Dual-broadband twin-pair inverted-L shaped strip antenna for WLAN/WiMAX applications.
Design of a simple and compact antenna with a broadband or multiband function for simultaneously integrating more than one communication standard into a single system has become an increasing demand for enhancing the mobile performance of a modern portable wireless communication device. For this, one interesting candidate seems belong to the planar antenna, especially the printed prototypes. It has been reported that this kind of antenna can be designed as various types such as the inverted-F antennas [1,2], the coplanar waveguide (CPW)-fed antennas [3-7], and the microstrip-line-fed antennas [8-14] for broad- or multi-band operation, which is suitable for two multiband wireless communication systems such as 2.4/5.2/5.8 GHz (2.4-2.484/5.15-5.35/5.725-5.825 GHz) wireless local area network (WLAN) and the 2.5, 3.5/5.5 GHz (2.5-2.69, 3.4-3.69/5.25-5.85 GHz) worldwide interoperability for microwave access (WiMAX). However, most of these designs are either complex in antenna structure or large in antenna size for practical applications. The difficulty in designing a simple and compact antenna with a broadband or multiband function still challenges engineers when the complexity and size of the antenna's structure reduce and the bandwidths of operating frequency bands increase.
In this paper referring the prototypes reported in works [12,13], we propose a printed antenna design with a simpler structure and a more compact size for dual-broadband operation. The design is basically a prototype of groundbacked strip monopole fed by a microstrip line. From properly selecting the dimensions of the strip radiators, the microstrip feedline, and the ground plane, triple resonances accompanying with dual broad impedance bandwidths and good radiation characteristics suitable for the 2.4/5.2/5.8 GHz WLAN or the 2.5, 3.5/5.5 GHz WiMAX communication system can be effectively achieved.
2. ANTENNA DESIGN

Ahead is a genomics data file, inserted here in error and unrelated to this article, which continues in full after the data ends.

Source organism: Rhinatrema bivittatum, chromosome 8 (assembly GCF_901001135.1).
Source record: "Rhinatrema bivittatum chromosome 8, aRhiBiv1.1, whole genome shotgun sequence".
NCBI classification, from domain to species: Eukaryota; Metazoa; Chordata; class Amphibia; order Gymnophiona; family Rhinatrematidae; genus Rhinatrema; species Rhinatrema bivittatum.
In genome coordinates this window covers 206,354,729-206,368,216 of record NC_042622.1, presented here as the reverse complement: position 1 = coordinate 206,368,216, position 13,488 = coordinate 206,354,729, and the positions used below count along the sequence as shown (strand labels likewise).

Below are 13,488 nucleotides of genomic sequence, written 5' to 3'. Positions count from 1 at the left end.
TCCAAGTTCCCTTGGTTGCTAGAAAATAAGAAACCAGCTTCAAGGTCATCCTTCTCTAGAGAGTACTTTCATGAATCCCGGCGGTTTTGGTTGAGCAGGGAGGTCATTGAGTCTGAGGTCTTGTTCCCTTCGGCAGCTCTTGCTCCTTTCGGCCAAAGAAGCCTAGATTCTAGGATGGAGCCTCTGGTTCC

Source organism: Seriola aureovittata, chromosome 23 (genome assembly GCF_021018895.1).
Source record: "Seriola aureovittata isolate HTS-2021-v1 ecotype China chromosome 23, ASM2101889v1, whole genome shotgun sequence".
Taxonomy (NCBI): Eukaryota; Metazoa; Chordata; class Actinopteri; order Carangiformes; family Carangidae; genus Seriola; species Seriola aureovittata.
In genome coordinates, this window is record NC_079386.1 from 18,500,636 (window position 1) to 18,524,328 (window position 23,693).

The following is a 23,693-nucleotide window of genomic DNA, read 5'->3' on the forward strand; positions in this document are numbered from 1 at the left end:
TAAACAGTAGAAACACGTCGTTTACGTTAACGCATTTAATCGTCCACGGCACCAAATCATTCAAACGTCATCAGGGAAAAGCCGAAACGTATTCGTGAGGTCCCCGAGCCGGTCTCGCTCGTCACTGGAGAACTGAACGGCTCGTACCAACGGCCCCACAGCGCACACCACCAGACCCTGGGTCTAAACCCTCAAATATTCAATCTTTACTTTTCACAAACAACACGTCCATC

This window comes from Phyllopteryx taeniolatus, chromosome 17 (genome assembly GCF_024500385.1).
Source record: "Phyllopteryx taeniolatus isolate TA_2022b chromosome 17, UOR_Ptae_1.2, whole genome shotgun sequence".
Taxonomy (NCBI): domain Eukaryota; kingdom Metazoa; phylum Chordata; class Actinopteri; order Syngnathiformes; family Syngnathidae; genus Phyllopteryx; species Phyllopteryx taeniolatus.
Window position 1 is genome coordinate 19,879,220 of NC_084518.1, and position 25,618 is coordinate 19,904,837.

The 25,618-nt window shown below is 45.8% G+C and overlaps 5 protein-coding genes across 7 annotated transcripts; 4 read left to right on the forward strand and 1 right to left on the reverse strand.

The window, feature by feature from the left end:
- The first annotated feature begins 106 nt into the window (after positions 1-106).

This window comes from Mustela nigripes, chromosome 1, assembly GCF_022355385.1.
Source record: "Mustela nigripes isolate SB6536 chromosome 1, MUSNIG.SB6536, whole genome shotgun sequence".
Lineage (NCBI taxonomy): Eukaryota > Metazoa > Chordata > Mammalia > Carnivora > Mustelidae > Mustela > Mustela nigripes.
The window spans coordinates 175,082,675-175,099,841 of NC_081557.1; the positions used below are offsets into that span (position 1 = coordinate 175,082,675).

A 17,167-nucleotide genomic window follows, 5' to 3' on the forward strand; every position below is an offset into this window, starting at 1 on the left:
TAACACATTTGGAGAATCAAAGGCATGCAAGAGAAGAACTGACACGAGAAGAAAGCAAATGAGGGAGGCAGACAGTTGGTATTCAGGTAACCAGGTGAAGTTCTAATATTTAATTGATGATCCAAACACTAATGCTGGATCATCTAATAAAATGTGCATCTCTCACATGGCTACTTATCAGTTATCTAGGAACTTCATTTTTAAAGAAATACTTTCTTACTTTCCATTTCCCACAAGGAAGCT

Figure 1 presents the geometrical configuration of the proposed dual-broadband antenna design. The antenna was printed on a low-cost and easy-acquirement FR4 epoxy substrate with relative permittivity 4.4 and substrate thickness 1.6 mm. Its structure is practically simple and symmetrical with respect to the longitudinal direction (i.e., z-direction). For the radiator, it comprises dual twin-pair folded strips and each of the dual has two symmetrical inverted-L-shaped strips. For dominantly exciting the first (lowest) resonance, we arranged each of the upper-pair strips with a longer length than that of the lower-pair strips. Therefore, the lower two symmetrical strips have shorter lengths aimed for use to produce the higher-frequency resonance. Meanwhile, on this design if the upper- and lower-pair strips are both close enough, additional resonances may be caused from the coupling effect between them. Thereafter, we fed the strip radiator with a microstrip-line and printed a rectangular ground plane on another side against these radiators. To obtain the geometrical dimensions of the proposed antenna with optimal dual-broadband operation, the electromagnetic solver, IE3D, was applied for required analysis in the antenna's impedance characteristic. Via iterative trials, finally, the optimal geometrical values for the strips, the feedline, and the ground plane were all obtained and as those denoted in Figure 1. The overall size of the proposed antenna, including the ground plane, is only 20 x 30[mm.sup.2], which has a size reduction of about 31%, comparing to the reported antenna with the similar function .
[FIGURE 1 OMITTED]
3. THEORETICAL RESULTS AND DISCUSSION